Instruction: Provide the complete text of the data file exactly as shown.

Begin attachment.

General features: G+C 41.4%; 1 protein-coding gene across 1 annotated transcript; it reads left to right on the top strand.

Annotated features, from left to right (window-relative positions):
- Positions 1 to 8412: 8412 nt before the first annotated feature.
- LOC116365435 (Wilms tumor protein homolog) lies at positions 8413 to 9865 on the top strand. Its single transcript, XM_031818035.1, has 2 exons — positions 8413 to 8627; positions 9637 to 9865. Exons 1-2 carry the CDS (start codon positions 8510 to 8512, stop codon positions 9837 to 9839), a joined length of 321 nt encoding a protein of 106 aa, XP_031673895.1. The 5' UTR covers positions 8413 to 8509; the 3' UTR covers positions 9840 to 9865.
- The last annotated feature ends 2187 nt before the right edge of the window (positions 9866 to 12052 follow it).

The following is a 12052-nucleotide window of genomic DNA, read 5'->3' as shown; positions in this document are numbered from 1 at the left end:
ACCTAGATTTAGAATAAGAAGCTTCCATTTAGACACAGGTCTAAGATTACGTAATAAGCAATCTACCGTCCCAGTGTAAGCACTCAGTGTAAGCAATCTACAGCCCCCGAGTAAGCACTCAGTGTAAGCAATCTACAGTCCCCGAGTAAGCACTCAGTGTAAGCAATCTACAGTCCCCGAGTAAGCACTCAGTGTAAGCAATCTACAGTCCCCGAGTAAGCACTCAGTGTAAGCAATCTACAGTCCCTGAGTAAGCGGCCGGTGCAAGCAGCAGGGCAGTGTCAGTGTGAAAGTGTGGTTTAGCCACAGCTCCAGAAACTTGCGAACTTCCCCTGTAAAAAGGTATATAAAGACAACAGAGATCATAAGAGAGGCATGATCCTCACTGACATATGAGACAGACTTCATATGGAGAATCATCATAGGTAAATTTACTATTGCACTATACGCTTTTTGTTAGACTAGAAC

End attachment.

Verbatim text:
General features: G+C 41.4%; 1 protein-coding gene across 1 annotated transcript; it reads left to right on the top strand.

Annotated features, from left to right (window-relative positions):
- Positions 1 to 8412: 8412 nt before the first annotated feature.
- LOC116365435 (Wilms tumor protein homolog) lies at positions 8413 to 9865 on the top strand. Its single transcript, XM_031818035.1, has 2 exons — positions 8413 to 8627; positions 9637 to 9865. Exons 1-2 carry the CDS (start codon positions 8510 to 8512, stop codon positions 9837 to 9839), a joined length of 321 nt encoding a protein of 106 aa, XP_031673895.1. The 5' UTR covers positions 8413 to 8509; the 3' UTR covers positions 9840 to 9865.
- The last annotated feature ends 2187 nt before the right edge of the window (positions 9866 to 12052 follow it).

The following is a 12052-nucleotide window of genomic DNA, read 5'->3' as shown; positions in this document are numbered from 1 at the left end:
ACCTAGATTTAGAATAAGAAGCTTCCATTTAGACACAGGTCTAAGATTACGTAATAAGCAATCTACCGTCCCAGTGTAAGCACTCAGTGTAAGCAATCTACAGCCCCCGAGTAAGCACTCAGTGTAAGCAATCTACAGTCCCCGAGTAAGCACTCAGTGTAAGCAATCTACAGTCCCCGAGTAAGCACTCAGTGTAAGCAATCTACAGTCCCCGAGTAAGCACTCAGTGTAAGCAATCTACAGTCCCTGAGTAAGCGGCCGGTGCAAGCAGCAGGGCAGTGTCAGTGTGAAAGTGTGGTTTAGCCACAGCTCCAGAAACTTGCGAACTTCCCCTGTAAAAAGGTATATAAAGACAACAGAGATCATAAGAGAGGCATGATCCTCACTGACATATGAGACAGACTTCATATGGAGAATCATCATAGGTAAATTTACTATTGCACTATACGCTTTTTGTTAGACTAGAAC